At certain occasions, Akira Kurosawa studies this tale of madness and fear from the perspective of Dr. Harada (Takashi Shimura), a dentist who is one of the members of special counsel appointed by the family court. He and two other men hear Nakajima’s case. Although the ruling declares the patriarch legally incompetent, Dr. Harada is very sympathetic to the old man’s despair and convictions. The doctor feels so guilty about delivering the verdict that he starts reading a book on radioactive fallout. Shimura’s everyman character clearly serves as a window for audience’s entry into the picture (like us Harada is unable to judge Nakajima for his irrational behavior). Moreover, by maintaining a genial on-screen presence, Shimura balances the histronics of Mifune’s acting. Eventually, Dr. Harada’s objective observation serves an important role in perceiving the sour relationship dynamics within the Nakajima family without resorting to excessive melodrama.
Even a lesser work from Akira Kurosawa boasts a kind of unique, understated visual sense that can’t be found in the alleged masterpieces of contemporary film-makers. In I Live in Fear, Kurosawa constructs a world where people have learned to abide by or disregard the existential fear, conjured by the external threats. In one marvelously staged scene, Nakajima vists his mistress and hears the shrieking sound of fighter plane jets (American jet planes patrolled the air over Tokyo even after 1952). Then there’s a flash in the sky. He immediately crouches on the floor, trying to protect his infant son. The young mistress, while calmly doing her chores at the kitchen, watches the old man’s actions with curiosity. It turns out that the flash is just lightning, not the blinding light of a mushroom cloud.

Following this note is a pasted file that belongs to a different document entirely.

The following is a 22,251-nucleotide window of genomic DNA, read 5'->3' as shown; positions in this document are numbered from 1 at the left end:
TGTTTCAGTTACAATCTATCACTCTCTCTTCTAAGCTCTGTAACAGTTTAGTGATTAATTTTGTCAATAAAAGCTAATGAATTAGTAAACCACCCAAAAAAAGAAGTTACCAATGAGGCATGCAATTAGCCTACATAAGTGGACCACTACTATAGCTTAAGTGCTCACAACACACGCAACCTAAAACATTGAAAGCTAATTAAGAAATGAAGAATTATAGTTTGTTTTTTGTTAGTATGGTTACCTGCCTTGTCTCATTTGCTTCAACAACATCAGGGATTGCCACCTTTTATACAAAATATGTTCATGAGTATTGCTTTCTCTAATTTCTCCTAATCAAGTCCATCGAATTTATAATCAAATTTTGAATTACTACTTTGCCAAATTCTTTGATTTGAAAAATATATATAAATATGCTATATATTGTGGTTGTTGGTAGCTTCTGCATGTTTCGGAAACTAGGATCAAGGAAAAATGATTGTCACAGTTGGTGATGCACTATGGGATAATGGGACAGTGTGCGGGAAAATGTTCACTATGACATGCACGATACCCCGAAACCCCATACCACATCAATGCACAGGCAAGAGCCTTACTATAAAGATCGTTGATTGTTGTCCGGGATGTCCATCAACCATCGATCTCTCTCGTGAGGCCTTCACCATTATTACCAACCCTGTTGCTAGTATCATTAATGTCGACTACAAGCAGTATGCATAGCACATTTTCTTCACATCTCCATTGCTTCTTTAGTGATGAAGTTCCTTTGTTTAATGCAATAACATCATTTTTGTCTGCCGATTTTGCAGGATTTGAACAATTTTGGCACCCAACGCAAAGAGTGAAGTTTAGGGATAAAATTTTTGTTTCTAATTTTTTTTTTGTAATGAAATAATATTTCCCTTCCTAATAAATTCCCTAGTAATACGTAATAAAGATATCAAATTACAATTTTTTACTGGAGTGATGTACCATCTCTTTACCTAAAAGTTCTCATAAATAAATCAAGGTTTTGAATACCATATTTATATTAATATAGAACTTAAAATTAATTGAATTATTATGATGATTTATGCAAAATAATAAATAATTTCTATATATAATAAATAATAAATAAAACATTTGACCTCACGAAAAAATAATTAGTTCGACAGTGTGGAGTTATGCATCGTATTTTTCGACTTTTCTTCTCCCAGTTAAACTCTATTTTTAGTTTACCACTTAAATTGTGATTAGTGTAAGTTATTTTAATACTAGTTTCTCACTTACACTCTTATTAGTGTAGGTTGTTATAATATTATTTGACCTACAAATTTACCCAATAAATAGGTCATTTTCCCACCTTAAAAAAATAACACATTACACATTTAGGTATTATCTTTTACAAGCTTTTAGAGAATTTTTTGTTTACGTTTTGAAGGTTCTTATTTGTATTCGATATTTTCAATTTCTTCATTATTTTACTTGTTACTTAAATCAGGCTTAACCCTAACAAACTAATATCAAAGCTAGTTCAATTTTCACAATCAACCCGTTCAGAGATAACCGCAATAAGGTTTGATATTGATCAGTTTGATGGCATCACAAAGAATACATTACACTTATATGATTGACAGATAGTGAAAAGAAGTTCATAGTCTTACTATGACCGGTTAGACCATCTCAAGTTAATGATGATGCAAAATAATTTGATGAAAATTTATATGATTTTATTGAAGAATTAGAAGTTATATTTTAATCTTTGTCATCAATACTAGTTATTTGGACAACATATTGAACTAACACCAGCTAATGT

Kurosawa’s cinematic eye allows Nakajima’s descent into madness do all the talking. There’s something Shakespearean in the way Kurosawa imparts the particulars of Nakajima’s despair into the story, which precedes the legendary director’s later adaptations of Shakespeare’s Macbeth (Throne of Blood in 1957) and King Lear (Ran in 1985). I have found the film’s final scenes set in insane asylum to be utterly unforgettable. The shot of stairway in the asylum is particularly brilliant (the meaning of this shot was perfectly explained by this essay by Mr. Fred Kaplan).
The decision to cast Toshiro Mifune in the role of elderly man might have raised certain concerns. But Mifune was totally convincing as Nakajima, whose stylized performance is in fact oe of the positive aspect of the film. As always the actor brings a great physicality to the character. His transformation of controlled patriarch holding the family to the frailest of human being is painfully distressing to watch (Mifune is especially great in the moment his character apologizes to the loyal workers).
‘I Live in Fear’ isn’t definitely an intensely subjective examination of a paranoid personality, unlike Jeff Nichols’ devastating Take Shelter (2011) or William Friedkin’s shockingly visceral Bug (2006). What Kurosawa grapples with is the idea of insanity and irrational behavior in the nuclear-age. Even though the fear of nuclear holocaust is a distant knowledge for us, we could attune to the film’s central message: how an unrelenting climate of fear ruins human existence.